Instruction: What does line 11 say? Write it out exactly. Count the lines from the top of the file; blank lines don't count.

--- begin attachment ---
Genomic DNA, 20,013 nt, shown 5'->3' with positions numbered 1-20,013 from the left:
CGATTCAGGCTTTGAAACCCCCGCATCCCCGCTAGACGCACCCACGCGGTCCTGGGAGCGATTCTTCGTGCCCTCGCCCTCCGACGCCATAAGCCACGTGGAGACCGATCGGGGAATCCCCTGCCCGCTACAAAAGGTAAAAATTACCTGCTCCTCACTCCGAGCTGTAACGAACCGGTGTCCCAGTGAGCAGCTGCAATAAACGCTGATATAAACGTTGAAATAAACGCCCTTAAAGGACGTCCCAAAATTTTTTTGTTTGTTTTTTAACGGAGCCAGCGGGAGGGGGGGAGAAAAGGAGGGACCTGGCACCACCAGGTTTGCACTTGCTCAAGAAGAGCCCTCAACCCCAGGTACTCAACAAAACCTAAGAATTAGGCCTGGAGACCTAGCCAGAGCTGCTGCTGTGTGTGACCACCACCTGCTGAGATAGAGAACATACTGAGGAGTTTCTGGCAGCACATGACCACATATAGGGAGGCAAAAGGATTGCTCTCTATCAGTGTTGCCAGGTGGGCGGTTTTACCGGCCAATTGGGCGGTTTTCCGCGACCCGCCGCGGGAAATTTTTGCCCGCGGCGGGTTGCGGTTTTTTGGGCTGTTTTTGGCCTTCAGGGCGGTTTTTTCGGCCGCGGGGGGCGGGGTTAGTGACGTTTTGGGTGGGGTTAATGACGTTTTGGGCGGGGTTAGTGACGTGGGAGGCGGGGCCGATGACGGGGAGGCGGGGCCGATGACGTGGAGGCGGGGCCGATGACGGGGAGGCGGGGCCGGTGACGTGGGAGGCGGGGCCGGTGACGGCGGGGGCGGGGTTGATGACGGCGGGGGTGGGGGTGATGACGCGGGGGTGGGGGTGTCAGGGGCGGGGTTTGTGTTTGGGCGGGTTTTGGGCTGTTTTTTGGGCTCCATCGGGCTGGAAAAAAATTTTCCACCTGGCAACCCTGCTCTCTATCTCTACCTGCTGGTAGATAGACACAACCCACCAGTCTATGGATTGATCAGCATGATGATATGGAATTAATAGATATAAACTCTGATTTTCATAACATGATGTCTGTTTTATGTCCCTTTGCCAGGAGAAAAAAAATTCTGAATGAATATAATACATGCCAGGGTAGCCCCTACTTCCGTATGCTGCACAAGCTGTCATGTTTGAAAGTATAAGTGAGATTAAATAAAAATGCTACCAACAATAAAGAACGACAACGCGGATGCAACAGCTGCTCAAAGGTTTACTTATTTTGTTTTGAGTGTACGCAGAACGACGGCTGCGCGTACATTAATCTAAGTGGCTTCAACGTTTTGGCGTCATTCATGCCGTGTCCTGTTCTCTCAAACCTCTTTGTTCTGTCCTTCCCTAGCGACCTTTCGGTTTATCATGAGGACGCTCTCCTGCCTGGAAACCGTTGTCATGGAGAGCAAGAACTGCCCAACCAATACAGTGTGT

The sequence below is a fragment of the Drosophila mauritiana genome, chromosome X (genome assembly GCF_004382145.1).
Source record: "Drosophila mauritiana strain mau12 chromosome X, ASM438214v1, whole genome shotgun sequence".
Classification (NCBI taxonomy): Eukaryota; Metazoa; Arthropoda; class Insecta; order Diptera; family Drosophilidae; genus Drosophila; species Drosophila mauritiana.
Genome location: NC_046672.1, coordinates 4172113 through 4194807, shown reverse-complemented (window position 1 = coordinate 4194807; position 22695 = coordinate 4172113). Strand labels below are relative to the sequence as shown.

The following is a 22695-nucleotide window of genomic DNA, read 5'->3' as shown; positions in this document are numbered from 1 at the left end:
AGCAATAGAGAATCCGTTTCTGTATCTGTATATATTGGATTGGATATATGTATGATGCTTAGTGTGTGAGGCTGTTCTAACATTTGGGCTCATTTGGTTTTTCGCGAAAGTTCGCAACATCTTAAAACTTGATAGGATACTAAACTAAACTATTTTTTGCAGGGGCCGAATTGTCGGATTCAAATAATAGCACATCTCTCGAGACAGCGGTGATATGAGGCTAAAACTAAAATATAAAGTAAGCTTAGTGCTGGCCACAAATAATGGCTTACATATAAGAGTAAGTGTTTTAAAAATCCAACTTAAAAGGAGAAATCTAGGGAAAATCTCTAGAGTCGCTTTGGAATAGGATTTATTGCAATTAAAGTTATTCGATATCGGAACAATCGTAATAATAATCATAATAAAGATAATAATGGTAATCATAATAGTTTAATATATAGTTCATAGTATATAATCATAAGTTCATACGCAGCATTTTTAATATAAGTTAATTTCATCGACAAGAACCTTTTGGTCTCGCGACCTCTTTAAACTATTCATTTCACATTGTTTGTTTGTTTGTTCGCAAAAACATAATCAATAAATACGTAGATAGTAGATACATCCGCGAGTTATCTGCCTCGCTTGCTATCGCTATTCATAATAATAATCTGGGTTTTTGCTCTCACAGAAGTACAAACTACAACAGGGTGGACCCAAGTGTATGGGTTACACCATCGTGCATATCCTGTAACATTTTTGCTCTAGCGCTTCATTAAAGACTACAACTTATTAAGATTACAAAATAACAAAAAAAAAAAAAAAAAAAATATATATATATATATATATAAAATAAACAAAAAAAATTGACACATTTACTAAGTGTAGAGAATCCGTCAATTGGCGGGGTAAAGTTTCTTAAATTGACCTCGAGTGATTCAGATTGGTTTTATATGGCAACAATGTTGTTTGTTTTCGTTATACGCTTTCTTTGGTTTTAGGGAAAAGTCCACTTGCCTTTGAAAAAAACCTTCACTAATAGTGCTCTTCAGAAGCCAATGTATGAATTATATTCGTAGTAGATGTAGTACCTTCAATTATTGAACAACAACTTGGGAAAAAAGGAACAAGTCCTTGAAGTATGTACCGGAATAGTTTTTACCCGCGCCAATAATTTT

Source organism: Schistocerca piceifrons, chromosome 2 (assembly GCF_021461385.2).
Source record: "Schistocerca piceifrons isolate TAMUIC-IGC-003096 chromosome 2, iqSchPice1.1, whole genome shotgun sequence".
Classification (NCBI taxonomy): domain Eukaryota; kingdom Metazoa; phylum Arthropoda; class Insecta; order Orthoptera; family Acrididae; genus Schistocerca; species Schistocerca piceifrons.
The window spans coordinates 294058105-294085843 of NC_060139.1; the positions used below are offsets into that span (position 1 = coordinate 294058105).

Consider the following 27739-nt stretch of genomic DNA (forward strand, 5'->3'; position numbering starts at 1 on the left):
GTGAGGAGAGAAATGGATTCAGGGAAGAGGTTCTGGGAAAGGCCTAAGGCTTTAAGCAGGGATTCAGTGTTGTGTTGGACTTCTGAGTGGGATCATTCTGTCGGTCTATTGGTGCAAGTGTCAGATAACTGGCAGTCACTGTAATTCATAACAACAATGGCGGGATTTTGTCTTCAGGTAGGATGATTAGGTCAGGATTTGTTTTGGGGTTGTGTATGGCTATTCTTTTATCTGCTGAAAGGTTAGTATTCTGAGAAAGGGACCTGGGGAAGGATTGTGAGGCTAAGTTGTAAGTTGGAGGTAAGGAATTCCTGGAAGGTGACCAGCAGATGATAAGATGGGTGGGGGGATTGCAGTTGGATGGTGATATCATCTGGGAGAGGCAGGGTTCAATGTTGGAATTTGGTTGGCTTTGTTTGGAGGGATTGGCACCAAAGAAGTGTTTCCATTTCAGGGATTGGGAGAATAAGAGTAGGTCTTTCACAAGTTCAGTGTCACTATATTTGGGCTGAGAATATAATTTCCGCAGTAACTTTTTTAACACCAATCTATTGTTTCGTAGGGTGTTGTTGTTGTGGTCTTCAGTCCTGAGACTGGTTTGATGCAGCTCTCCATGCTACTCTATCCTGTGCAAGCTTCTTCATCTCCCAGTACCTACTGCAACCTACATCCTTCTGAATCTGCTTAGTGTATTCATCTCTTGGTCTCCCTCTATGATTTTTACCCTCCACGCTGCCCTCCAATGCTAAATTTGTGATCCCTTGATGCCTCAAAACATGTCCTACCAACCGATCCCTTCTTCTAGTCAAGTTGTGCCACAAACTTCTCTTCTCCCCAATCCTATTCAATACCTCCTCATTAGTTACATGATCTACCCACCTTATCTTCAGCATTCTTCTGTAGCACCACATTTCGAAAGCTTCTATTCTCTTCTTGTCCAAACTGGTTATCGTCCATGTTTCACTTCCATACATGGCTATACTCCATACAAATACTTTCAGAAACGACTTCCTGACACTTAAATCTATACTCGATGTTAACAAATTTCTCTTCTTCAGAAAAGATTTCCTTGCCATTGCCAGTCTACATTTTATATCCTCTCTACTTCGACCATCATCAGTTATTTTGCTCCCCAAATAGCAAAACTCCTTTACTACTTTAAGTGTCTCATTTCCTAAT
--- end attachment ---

Classification (NCBI taxonomy): domain Eukaryota; kingdom Metazoa; phylum Arthropoda; class Insecta; order Orthoptera; family Acrididae; genus Schistocerca; species Schistocerca piceifrons.